study notes in progress
(items particularly applicable to me are in orange)
"The simplest organic molecule contains a single carbon surrounded by 4 atoms of hydrogen. Called methane, it has the shape of a perfect 4-sided pyramid called a tetrahedron. In this structure, the carbon is in the very center of the pyramid shape and a hydrogen atom occupies each of the 4 corners.
If a hydrogen atom is removed from one corner of the methane pyramid, the carbon atom in the center can now bond with another atom. The chemical group just formed - with a carbon and three hydrogen atoms - is called a methyl group." (Description from The Chemistry of Life Extension.) The process of adding a methyl group to a molecule, is methylation. It takes place in every cell in the body.
- From Great Smokies Diagnostic Lab's April 2000 newsletter: "first an "adenosyl" group from ATP is attached to methionine to form S-adenosyl-methionine (SAM) by an enzymatic process that needs magnesium. With the help of a methyltransferase enzyme, SAM can then give away the methyl group that is carried on the methionine portion. When it does this, SAM becomes S-adenosylhomocysteine (SAH)." [In the US, SAM is sold as a nutritional supplement under the marketing name SAMe.]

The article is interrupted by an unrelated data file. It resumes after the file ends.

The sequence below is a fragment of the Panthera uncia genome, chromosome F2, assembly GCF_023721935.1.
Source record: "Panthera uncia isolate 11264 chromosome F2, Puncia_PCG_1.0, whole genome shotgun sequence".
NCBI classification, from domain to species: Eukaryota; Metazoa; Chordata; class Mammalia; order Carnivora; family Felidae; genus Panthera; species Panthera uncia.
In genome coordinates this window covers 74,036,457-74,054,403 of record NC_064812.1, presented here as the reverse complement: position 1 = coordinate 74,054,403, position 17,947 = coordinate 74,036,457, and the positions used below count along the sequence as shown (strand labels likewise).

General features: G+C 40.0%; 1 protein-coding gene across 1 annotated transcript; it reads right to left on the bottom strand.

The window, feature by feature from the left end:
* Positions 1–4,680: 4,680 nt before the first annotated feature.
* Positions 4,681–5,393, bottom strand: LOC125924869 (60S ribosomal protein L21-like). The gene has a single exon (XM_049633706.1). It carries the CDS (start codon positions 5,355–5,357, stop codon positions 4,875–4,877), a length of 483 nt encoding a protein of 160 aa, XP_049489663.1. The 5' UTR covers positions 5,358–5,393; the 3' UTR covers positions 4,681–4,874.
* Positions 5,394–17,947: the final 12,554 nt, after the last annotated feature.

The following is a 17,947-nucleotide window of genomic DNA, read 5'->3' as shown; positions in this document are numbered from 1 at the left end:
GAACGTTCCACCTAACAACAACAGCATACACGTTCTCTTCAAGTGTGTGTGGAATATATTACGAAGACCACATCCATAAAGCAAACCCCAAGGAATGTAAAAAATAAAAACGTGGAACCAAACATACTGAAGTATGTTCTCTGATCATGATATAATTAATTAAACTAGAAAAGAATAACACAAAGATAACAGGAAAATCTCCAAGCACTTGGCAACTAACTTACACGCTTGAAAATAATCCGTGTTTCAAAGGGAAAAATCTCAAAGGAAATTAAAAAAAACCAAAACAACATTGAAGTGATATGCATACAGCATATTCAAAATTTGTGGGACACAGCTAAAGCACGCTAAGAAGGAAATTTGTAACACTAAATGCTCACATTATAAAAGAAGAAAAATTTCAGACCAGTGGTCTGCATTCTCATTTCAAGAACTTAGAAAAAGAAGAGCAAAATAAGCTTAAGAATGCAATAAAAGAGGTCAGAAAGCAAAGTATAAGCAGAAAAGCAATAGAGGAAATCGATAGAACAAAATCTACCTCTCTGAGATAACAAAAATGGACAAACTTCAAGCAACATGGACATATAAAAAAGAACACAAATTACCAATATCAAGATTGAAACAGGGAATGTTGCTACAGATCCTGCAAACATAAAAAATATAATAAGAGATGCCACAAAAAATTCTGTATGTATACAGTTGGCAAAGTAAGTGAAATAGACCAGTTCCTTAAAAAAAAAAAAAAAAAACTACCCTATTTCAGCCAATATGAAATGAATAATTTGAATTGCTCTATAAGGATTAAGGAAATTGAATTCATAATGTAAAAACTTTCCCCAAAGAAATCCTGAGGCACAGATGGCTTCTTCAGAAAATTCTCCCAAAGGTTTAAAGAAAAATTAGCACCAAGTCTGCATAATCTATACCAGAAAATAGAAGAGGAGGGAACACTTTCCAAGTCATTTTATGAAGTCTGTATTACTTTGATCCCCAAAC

- involved with
- protein production
- DNA regulation
- neurotransmitter production
- required for the production of melatonin.
- adrenal catecholamines (epinephrine, norepinephrine)
- phosphatidylethanolamine (successive methylation produces choline)
- aniline, benzidine, imidazole
- arsenic, antimony, selenium. "For arsenic, SAM reacts twice with arsonic acid to produce dimethylarsinic acid (also called cacodylic acid). Similar methylation detoxifies antimony and selenium, and hydrogen sulfide." [GSDL again]
- hydrogen sulfide becomes (CH3)2S.
- protects against cancer, especially in the liver
- critical enzyme methionine synthetase is inhibited by heavy metals and other toxins
- Since homocysteine rises when methylation is deficient, might a blood test for homocysteine level be a simple way to determine methylation status? See "A Lethal Misconception."
For more information